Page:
I admire him for getting on the subway and going places, new places, on his own. I admire how he goes to the store to buy groceries that we need, even though it might be a new item he has not purchased before. I admire how he has had short job assignments in companies as part of his education, and somehow manages to survive a new and what seems like a dangerous situation.
Because some on the autistic spectrum have trouble being assertive in asking for what they need, someone else needs to help them. Naturally this falls to the parent, usually the mother who quickly takes up the gantlet to make sure her child gets whatever they need. Mothers and sometimes fathers become fearless advocates for their children. Their tenacity, perseverance and shear will power is a force beyond rationality. They make it happen somehow with little reserves left. No wonders there are times when they are so tired and on the brink of not being able to cope.
Parents of autistic children are not alone in becoming advocates. All parents with children of disabilities realize that no one else is going to provide the services that are needed. Some of these mothers decide that individual advocacy is not sufficient and they take on the “cause” and fight for rights, medical coverage, educational facilities, and job opportunities for all those on the autism spectrum. Without these women and men, services for the whole would not be available. We owe them all our appreciation.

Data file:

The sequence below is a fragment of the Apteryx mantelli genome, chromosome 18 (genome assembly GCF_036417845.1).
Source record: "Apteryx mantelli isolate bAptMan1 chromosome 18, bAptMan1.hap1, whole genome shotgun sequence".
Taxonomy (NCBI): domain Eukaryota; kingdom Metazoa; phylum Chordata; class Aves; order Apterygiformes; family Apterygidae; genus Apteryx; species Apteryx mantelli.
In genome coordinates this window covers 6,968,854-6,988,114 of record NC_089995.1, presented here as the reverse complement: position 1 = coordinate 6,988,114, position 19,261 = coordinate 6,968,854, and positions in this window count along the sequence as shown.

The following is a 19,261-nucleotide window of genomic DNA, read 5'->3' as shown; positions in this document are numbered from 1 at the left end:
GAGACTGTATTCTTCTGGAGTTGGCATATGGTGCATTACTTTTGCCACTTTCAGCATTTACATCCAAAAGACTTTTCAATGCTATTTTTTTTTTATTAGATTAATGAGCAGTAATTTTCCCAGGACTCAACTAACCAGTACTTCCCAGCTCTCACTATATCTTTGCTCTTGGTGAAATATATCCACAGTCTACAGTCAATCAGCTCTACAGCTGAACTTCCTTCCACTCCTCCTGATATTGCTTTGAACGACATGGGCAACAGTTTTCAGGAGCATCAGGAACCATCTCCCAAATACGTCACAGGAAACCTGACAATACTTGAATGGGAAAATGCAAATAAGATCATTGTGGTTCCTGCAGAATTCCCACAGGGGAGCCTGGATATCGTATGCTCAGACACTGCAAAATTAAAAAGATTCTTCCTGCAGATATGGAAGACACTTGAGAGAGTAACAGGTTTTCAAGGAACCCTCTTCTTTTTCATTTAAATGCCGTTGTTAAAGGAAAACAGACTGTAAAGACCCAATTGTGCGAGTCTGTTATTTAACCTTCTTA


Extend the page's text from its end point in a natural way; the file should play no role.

A is for Anger
However, when you are on a crusade, either for your own or for all who are part of any community, there is an obsession that goes along. That energy takes many forms.
I am not one of those parents. I have never been an advocate and have somewhat been pushed into that role with Autism Daily Newscast. I try hard to step back and look at things in perspective. What I see is a white elephant in the room called “anger”.
I am not old enough to have been a part of the civil rights movement but I was a part of the feminist movement. And I remember men asking, in sincerity, why “us women” were so angry all the time. I see the same anger in the disenfranchised youth of today; the unemployed; the women fighting for a small amount of justice and fairness for their children. Please don’t construe that I am saying all mothers of autistic kids are angry. Just as if you meet one autistic person – you have met one person on the autism spectrum. Each one is different and so too the mothers that advocate for them. However, those that are angry end up being seen as representative of the whole.